Jobs Are Plentiful and Wages Are Rising


The U.S. economy added 164,000 new jobs in July while the unemployment rate was unchanged at 3.7%, according to the latest estimates from the U.S. Bureau of Labor Statistics.

Notable job gains occurred in professional and technical services, health care, social assistance and financial activities.

The number of unemployed persons was flat compared with June at 6.1 million.

The labor force participation rate was 63.0%, little changed over the month and over the year.

Wages increased in July, rising on average by 8 cents to $27.98 per hour, following an 8-cent gain in June.

Over the past 12 months, average hourly earnings have increased by 3.2%.

Average hourly earnings of private-sector production and nonsupervisory employees increased by four cents to $23.46.

Volatility in the global markets in recent weeks has some concerned that a recession may be coming.

However, Odeta Kushi, deputy chief economist for First American, says “the economy exceeded growth expectations, expanding by 2.1 percent in the second quarter, and the payroll figures don’t suggest that a downturn is imminent.”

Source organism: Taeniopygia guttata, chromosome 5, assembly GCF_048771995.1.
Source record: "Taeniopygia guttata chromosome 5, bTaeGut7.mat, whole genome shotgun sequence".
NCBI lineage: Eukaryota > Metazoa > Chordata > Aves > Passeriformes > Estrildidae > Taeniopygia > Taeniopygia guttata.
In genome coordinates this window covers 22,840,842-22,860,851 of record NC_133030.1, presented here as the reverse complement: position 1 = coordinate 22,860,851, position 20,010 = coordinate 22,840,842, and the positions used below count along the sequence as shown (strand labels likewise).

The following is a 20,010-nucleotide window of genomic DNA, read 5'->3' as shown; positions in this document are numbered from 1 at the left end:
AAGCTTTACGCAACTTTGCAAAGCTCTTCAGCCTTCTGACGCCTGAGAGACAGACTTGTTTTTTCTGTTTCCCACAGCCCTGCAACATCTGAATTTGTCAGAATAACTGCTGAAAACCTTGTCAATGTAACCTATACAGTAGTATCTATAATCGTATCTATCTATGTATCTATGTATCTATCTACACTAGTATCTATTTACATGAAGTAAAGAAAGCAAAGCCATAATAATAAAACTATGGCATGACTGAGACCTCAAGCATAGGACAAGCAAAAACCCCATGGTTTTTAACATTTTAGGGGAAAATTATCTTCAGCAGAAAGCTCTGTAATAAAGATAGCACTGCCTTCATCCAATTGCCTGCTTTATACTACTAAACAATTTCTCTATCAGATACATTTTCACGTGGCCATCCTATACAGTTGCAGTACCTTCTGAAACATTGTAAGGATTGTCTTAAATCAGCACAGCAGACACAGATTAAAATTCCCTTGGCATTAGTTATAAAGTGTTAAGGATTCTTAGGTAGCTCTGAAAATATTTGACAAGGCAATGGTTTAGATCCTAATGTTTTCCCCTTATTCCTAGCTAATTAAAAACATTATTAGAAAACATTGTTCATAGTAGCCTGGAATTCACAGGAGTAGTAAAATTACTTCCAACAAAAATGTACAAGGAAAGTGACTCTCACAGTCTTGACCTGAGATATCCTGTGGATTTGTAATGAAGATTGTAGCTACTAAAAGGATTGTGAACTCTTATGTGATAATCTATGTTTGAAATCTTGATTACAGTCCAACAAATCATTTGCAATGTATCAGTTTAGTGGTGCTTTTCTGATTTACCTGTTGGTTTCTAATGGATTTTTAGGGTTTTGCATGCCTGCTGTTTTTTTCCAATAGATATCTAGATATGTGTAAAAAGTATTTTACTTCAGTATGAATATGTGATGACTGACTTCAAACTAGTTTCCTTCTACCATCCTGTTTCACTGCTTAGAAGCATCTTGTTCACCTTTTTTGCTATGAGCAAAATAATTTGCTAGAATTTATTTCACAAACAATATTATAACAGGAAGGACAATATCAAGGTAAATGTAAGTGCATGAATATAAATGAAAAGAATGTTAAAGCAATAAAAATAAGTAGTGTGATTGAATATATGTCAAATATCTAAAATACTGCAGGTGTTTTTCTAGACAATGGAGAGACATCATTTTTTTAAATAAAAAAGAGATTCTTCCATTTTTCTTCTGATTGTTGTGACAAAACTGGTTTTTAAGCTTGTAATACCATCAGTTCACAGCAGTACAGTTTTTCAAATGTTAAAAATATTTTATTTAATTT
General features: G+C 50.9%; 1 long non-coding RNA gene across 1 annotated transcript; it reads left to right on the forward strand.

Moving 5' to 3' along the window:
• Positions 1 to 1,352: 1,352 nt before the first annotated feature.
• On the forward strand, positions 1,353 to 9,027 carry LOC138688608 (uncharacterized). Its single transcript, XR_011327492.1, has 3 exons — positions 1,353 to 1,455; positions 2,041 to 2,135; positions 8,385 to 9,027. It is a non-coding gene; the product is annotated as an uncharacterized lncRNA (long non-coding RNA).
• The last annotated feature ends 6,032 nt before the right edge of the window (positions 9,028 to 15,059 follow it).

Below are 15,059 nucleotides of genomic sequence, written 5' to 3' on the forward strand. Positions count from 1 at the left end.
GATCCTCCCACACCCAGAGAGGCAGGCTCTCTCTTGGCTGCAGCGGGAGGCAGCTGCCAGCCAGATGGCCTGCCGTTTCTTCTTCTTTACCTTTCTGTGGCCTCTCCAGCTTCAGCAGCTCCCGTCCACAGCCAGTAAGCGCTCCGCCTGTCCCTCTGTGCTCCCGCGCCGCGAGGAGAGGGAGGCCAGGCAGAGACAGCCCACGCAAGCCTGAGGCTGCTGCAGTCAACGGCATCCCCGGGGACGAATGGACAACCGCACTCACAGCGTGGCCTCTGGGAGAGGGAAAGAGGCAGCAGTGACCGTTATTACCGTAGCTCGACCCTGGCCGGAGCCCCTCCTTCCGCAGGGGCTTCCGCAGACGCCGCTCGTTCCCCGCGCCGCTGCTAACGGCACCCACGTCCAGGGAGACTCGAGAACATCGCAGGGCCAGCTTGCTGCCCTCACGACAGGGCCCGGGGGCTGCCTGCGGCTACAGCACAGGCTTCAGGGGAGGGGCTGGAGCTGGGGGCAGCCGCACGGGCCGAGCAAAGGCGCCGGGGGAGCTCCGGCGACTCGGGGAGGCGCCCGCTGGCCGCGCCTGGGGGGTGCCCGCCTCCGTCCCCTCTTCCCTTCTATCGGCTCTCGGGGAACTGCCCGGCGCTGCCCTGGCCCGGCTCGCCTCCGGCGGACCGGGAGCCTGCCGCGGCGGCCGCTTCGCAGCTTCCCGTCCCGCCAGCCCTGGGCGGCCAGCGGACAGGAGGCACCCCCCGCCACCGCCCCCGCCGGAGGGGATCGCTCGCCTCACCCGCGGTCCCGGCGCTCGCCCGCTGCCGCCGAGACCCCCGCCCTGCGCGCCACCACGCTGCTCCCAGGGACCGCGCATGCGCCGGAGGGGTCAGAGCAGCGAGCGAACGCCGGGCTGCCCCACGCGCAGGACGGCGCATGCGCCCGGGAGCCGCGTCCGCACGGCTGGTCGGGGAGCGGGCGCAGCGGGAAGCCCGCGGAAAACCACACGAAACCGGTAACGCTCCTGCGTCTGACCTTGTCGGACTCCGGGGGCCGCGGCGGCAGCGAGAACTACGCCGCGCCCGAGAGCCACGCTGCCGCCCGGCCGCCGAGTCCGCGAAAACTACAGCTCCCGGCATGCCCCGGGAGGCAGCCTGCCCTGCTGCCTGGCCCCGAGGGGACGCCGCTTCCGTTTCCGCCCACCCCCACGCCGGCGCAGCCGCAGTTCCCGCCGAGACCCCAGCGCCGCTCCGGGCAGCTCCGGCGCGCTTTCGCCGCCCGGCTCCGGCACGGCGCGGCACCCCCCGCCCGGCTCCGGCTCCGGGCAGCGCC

“Trade tensions continue to cause uncertainty and may further undermine economic momentum and consumer confidence, especially with the prospect of a 10 percent tariff on Chinese goods taking effect in September,” Kushi says. “The consumer side of the economy looks healthy as job gains continue, prompting higher wages. However, there has been a hit to manufacturing from trade tensions, which has resulted in an economy that’s reliant on one engine to sustain the expansion, and that’s U.S. consumers.”

Kushi notes that approximately 70% of U.S. economic growth is driven by consumer spending. 

“The outlook for consumer economic strength remains strong, given that jobs are plentiful and wages are rising,” she says.

What’s more, low mortgage rates should help boost consumer house-buying power, she says.

Following the recent rate cut, “further decreases in mortgage rates could be on the way,” Kushi says. 

“Combined with the strength of the labor market, potential home buyers may see their house-buying power continue to grow in the months ahead.”

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